A month ago, we pointed out that Thursday Night Football games were consistently ending in lopsided fashion. That hasn’t changed much, as three of the five TNF games since then have been decided by 14 or more points.

But it turns out CBS and NFL Network aren’t the only outlets getting hit by an unusual amount of blowouts. After the first two Sunday night games of the year were decided by eight points or fewer, each of the last seven Sunday nighters have been won by a minimum of 18 points. And four of the last six Monday night games have been decided by double-digit margins.

We crunched the numbers:


An amazing 39 percent of the three-score games that have taken place this season have happened in primetime, despite the fact only 21 percent of all games have been played in those situations. Primetime games — and especially Thursday and Sunday nighters — are more than twice as likely to be blowouts and significantly less likely to end with a one-score differential (eight points or fewer).

So, how does that stack up to last year?


There have already been more three-score prime-time games this year than there were all of last season. And as you can see, the games weren’t any more lopsided than on Sunday afternoons.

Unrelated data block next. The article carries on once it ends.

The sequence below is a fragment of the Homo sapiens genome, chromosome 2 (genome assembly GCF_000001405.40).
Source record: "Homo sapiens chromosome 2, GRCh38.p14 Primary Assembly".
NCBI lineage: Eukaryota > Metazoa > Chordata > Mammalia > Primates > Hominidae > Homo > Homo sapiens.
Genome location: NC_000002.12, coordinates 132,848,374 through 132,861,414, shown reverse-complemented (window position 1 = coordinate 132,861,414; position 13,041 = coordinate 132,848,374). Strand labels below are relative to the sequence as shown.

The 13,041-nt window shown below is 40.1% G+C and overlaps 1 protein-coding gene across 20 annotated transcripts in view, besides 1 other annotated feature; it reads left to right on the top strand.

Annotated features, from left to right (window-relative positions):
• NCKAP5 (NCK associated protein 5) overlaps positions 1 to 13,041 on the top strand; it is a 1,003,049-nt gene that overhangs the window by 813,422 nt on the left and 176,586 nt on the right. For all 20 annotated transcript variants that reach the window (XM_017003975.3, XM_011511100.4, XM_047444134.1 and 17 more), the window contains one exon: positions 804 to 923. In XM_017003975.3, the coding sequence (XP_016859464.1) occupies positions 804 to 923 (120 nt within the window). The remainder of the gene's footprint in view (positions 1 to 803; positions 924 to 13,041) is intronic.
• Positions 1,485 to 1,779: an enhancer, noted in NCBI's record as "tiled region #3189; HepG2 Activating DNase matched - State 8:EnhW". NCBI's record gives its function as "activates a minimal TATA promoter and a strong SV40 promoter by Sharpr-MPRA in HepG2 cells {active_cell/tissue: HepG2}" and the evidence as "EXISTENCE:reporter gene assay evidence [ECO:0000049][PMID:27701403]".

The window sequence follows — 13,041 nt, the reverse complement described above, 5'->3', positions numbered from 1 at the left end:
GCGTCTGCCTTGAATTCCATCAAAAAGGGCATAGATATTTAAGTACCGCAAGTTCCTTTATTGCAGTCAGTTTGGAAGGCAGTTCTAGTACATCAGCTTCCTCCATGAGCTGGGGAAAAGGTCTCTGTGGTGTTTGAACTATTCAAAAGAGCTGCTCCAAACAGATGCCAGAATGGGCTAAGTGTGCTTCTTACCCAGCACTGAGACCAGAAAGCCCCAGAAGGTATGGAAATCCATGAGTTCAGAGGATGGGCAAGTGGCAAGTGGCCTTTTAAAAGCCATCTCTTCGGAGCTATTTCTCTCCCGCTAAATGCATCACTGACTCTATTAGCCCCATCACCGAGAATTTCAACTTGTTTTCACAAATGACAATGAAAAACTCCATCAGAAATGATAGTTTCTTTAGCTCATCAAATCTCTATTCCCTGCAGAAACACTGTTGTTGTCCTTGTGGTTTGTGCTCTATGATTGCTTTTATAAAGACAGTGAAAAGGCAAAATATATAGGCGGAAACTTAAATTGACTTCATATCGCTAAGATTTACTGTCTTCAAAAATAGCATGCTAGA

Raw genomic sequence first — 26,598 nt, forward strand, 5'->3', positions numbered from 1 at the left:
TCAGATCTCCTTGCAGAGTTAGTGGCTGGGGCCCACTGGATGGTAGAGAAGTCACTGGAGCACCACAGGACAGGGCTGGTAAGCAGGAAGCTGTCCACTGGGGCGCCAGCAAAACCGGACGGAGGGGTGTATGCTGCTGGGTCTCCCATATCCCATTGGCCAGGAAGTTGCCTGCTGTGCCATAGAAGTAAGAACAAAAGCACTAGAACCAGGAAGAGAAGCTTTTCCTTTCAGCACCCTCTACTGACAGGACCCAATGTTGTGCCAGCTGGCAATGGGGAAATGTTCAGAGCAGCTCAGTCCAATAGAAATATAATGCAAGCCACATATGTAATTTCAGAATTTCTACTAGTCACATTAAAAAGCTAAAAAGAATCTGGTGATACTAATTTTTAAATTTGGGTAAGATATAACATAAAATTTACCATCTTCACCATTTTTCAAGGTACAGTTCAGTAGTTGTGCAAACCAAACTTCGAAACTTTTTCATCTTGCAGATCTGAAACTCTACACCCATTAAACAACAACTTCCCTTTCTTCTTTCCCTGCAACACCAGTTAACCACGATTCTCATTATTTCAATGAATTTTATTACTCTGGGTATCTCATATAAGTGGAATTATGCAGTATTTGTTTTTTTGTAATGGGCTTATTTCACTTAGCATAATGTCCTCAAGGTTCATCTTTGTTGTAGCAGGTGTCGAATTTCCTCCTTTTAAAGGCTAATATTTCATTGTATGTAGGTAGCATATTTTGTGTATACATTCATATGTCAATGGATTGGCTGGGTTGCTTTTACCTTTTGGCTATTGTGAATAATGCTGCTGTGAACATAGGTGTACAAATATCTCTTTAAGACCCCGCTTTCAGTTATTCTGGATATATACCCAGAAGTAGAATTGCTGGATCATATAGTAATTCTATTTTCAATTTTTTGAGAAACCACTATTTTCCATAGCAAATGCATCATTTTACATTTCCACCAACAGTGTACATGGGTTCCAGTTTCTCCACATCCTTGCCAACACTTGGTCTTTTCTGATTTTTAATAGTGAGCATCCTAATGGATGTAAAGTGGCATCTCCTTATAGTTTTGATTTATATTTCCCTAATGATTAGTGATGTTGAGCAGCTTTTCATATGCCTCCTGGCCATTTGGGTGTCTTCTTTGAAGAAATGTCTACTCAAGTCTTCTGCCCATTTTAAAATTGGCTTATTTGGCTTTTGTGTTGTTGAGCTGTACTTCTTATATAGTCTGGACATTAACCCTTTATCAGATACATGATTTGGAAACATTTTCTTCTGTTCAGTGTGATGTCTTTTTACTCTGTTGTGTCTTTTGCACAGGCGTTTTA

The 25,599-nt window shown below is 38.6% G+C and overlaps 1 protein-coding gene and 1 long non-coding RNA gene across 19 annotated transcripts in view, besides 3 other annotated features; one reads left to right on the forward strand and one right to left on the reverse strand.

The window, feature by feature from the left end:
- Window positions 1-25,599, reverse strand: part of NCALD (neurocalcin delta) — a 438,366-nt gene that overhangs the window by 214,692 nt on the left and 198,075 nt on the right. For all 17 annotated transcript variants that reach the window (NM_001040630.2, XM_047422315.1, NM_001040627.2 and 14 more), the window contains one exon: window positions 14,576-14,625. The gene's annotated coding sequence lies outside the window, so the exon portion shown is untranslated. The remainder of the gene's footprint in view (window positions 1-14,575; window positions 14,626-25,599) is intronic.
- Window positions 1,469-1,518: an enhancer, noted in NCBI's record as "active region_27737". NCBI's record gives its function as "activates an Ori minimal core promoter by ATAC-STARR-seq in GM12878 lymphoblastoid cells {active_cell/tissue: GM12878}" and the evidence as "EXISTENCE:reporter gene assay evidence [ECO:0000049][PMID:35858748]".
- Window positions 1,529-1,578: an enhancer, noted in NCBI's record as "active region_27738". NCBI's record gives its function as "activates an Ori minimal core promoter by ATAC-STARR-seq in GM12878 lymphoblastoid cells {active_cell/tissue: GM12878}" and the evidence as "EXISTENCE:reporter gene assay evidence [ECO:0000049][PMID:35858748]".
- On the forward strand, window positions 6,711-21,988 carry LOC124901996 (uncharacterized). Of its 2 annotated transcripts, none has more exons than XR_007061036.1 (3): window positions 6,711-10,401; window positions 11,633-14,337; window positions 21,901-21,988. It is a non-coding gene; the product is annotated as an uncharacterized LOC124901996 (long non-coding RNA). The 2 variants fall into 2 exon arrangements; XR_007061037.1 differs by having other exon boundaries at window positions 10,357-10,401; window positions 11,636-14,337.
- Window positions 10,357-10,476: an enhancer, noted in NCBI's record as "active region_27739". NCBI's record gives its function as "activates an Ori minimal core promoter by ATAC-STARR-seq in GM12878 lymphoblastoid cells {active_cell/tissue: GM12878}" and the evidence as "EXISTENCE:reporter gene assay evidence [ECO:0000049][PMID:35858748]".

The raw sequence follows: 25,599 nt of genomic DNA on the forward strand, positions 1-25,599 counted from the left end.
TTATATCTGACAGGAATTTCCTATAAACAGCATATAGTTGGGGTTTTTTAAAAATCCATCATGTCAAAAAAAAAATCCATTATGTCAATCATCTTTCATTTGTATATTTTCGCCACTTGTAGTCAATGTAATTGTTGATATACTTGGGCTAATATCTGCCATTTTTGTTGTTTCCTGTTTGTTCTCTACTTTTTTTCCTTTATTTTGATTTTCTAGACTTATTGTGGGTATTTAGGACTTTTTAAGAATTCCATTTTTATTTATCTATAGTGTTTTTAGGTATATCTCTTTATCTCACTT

What about the year before?


Pretty much the same deal.

So, what the hell is going on this year? I’m guessing that’s what CBS, NFLN and NBC are thinking. Although until this past Monday (Colts 40, Giants 24), ESPN didn’t have a whole lot to complain about, it’s a pretty striking anomaly to see so many uncompetitive games in primetime.

About Brad Gagnon

Brad Gagnon has been passionate about both sports and mass media since he was in diapers -- a passion that won't die until he's in them again. Based in Toronto, he's worked as a national NFL blog editor at theScore.com, a producer and writer at theScore Television Network and a host, reporter and play-by-play voice at Rogers TV. His work has also appeared at CBSSports.com, Deadspin, FoxSports.com, The Guardian, The Hockey News and elsewhere at Comeback Media, but his day gig has him covering the NFL nationally for Bleacher Report.

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